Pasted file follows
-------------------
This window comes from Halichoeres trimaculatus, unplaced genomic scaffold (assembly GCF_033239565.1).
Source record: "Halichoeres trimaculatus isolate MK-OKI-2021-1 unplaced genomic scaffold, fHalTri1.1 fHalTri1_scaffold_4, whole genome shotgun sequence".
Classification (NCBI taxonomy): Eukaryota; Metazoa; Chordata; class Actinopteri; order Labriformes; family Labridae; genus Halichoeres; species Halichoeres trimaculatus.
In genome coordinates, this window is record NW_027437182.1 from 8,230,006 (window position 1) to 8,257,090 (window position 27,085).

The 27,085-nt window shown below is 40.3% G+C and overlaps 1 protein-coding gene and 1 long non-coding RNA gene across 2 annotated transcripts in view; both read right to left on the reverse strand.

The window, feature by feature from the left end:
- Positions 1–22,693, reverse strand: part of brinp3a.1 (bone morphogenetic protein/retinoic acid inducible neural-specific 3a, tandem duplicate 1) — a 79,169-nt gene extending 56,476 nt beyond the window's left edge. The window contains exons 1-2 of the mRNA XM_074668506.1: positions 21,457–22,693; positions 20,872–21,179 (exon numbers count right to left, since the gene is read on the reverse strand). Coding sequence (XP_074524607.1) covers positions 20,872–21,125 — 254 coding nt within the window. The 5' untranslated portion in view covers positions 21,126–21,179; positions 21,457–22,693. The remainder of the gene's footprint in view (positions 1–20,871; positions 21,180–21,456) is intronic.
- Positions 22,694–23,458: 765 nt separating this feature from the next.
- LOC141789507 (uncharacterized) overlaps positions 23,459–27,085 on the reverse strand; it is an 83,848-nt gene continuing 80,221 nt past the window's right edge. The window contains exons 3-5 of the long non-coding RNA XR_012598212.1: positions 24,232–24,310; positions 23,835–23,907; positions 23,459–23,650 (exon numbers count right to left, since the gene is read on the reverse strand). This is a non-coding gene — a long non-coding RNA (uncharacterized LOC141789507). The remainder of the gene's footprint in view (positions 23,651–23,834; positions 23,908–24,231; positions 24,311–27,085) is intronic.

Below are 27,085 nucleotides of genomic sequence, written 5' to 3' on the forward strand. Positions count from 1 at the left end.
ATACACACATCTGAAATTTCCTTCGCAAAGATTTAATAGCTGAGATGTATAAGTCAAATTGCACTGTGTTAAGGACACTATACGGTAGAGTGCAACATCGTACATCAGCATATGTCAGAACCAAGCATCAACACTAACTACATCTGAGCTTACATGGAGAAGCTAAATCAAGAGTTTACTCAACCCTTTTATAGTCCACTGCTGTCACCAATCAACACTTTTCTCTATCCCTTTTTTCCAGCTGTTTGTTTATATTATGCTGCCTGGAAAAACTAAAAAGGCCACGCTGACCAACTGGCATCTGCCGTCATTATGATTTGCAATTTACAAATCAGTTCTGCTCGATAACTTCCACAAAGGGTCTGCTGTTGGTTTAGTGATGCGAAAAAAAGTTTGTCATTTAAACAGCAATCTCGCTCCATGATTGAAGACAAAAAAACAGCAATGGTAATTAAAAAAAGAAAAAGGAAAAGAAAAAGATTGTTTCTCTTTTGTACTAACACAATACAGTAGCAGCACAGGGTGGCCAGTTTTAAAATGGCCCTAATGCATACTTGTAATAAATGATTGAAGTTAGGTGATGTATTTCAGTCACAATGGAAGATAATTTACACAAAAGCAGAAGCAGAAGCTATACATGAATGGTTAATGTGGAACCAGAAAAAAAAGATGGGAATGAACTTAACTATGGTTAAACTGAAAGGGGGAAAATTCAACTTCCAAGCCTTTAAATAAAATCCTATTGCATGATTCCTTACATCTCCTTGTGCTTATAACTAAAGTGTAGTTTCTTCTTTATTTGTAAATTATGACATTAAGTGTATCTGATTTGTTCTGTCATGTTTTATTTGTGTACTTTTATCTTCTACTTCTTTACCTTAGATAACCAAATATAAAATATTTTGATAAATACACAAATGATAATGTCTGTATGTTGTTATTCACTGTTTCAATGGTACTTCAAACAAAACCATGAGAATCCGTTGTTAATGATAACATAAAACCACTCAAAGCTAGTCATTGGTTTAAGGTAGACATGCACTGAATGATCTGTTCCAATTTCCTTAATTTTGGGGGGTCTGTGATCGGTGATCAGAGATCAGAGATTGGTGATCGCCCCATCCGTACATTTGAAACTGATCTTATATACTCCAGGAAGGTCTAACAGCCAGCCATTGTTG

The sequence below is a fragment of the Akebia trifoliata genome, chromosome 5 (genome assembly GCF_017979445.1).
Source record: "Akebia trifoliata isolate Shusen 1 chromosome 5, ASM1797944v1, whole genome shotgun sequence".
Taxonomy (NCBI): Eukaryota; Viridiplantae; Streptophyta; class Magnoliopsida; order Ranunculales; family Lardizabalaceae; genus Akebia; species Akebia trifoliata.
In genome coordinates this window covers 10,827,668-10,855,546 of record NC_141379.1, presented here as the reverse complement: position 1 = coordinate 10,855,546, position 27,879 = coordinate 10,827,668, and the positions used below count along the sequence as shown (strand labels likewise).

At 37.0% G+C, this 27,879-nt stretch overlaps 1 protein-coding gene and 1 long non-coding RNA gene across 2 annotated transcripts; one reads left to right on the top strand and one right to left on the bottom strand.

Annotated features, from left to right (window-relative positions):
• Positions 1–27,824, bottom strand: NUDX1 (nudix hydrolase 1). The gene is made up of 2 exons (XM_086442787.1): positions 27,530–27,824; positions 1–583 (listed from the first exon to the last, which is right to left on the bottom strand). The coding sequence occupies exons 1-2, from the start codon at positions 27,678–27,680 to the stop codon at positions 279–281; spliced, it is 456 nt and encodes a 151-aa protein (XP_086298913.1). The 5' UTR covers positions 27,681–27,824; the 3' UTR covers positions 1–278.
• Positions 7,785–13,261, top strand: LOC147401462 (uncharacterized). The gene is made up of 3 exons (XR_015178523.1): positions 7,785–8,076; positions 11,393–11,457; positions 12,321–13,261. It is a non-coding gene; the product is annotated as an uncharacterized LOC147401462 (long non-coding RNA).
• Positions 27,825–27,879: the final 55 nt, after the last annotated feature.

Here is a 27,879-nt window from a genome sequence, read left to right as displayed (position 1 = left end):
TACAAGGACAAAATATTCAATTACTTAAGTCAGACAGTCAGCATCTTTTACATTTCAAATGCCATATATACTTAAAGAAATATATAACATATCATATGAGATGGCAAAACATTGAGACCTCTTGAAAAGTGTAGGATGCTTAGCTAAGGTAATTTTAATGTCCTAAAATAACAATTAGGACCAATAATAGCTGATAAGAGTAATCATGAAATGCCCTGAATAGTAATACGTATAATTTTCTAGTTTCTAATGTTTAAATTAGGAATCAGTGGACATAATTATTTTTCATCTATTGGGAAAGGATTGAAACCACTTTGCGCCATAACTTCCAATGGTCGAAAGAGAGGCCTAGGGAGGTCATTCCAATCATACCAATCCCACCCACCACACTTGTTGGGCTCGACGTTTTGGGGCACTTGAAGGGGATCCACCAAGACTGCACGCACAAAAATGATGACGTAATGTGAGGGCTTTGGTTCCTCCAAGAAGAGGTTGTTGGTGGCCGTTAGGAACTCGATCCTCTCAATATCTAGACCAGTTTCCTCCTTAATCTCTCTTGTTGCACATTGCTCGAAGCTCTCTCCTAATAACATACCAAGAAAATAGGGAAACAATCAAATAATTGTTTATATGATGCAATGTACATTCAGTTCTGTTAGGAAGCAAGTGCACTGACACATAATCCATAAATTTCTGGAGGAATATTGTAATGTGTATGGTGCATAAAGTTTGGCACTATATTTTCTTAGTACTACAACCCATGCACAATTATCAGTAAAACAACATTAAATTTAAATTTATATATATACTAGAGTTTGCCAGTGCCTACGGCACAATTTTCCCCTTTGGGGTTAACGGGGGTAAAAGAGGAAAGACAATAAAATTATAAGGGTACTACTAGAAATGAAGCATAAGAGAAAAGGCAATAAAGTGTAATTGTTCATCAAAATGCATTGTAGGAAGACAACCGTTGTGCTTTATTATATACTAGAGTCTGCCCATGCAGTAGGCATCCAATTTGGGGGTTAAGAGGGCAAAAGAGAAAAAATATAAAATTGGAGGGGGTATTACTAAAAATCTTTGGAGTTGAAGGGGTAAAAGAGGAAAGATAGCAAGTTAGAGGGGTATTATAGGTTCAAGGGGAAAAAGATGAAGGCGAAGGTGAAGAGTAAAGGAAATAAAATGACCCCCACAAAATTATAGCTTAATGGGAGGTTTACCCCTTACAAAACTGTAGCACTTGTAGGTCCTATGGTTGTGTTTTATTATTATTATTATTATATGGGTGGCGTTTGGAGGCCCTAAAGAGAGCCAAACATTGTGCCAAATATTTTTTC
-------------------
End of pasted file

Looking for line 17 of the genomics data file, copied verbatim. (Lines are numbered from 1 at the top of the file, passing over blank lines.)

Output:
Annotated features, from left to right (window-relative positions):